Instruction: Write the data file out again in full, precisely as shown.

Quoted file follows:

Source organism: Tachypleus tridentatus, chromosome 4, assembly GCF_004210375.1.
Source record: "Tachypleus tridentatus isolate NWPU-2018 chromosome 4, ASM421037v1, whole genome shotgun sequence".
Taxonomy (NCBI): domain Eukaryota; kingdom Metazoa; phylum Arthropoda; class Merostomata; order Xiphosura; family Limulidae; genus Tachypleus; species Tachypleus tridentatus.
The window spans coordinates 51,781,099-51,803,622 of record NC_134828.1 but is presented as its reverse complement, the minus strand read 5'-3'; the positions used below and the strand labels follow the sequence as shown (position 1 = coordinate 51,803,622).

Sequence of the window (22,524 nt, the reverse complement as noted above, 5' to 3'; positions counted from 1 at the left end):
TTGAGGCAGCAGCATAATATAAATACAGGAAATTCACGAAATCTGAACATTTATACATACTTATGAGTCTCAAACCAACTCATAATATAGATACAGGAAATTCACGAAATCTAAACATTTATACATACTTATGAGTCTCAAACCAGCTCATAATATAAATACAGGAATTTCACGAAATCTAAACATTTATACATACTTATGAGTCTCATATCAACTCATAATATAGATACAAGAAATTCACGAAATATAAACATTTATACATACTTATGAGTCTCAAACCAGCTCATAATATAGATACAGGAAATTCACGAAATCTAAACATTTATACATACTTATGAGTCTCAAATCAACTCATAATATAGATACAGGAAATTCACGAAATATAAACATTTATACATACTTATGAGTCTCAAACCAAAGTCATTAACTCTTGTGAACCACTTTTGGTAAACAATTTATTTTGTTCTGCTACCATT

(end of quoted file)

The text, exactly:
Source organism: Tachypleus tridentatus, chromosome 4, assembly GCF_004210375.1.
Source record: "Tachypleus tridentatus isolate NWPU-2018 chromosome 4, ASM421037v1, whole genome shotgun sequence".
Taxonomy (NCBI): domain Eukaryota; kingdom Metazoa; phylum Arthropoda; class Merostomata; order Xiphosura; family Limulidae; genus Tachypleus; species Tachypleus tridentatus.
The window spans coordinates 51,781,099-51,803,622 of record NC_134828.1 but is presented as its reverse complement, the minus strand read 5'-3'; the positions used below and the strand labels follow the sequence as shown (position 1 = coordinate 51,803,622).

Sequence of the window (22,524 nt, the reverse complement as noted above, 5' to 3'; positions counted from 1 at the left end):
TTGAGGCAGCAGCATAATATAAATACAGGAAATTCACGAAATCTGAACATTTATACATACTTATGAGTCTCAAACCAACTCATAATATAGATACAGGAAATTCACGAAATCTAAACATTTATACATACTTATGAGTCTCAAACCAGCTCATAATATAAATACAGGAATTTCACGAAATCTAAACATTTATACATACTTATGAGTCTCATATCAACTCATAATATAGATACAAGAAATTCACGAAATATAAACATTTATACATACTTATGAGTCTCAAACCAGCTCATAATATAGATACAGGAAATTCACGAAATCTAAACATTTATACATACTTATGAGTCTCAAATCAACTCATAATATAGATACAGGAAATTCACGAAATATAAACATTTATACATACTTATGAGTCTCAAACCAAAGTCATTAACTCTTGTGAACCACTTTTGGTAAACAATTTATTTTGTTCTGCTACCATT